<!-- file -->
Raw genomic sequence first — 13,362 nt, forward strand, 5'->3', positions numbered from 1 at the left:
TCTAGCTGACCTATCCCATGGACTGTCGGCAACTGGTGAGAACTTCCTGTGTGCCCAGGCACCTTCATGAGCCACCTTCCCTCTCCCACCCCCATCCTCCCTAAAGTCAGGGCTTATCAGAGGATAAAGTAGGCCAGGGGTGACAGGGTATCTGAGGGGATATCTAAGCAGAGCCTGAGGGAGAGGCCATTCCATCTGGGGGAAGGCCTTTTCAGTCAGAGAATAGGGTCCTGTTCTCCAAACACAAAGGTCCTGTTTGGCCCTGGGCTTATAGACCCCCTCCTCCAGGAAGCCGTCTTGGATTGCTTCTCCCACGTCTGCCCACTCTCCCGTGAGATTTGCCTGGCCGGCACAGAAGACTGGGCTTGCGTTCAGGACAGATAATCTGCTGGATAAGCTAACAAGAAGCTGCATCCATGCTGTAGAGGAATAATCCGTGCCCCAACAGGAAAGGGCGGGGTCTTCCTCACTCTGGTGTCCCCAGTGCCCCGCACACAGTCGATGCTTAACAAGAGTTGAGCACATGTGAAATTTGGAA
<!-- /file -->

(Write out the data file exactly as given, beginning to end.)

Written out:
Raw genomic sequence first — 13,362 nt, forward strand, 5'->3', positions numbered from 1 at the left:
TCTAGCTGACCTATCCCATGGACTGTCGGCAACTGGTGAGAACTTCCTGTGTGCCCAGGCACCTTCATGAGCCACCTTCCCTCTCCCACCCCCATCCTCCCTAAAGTCAGGGCTTATCAGAGGATAAAGTAGGCCAGGGGTGACAGGGTATCTGAGGGGATATCTAAGCAGAGCCTGAGGGAGAGGCCATTCCATCTGGGGGAAGGCCTTTTCAGTCAGAGAATAGGGTCCTGTTCTCCAAACACAAAGGTCCTGTTTGGCCCTGGGCTTATAGACCCCCTCCTCCAGGAAGCCGTCTTGGATTGCTTCTCCCACGTCTGCCCACTCTCCCGTGAGATTTGCCTGGCCGGCACAGAAGACTGGGCTTGCGTTCAGGACAGATAATCTGCTGGATAAGCTAACAAGAAGCTGCATCCATGCTGTAGAGGAATAATCCGTGCCCCAACAGGAAAGGGCGGGGTCTTCCTCACTCTGGTGTCCCCAGTGCCCCGCACACAGTCGATGCTTAACAAGAGTTGAGCACATGTGAAATTTGGAA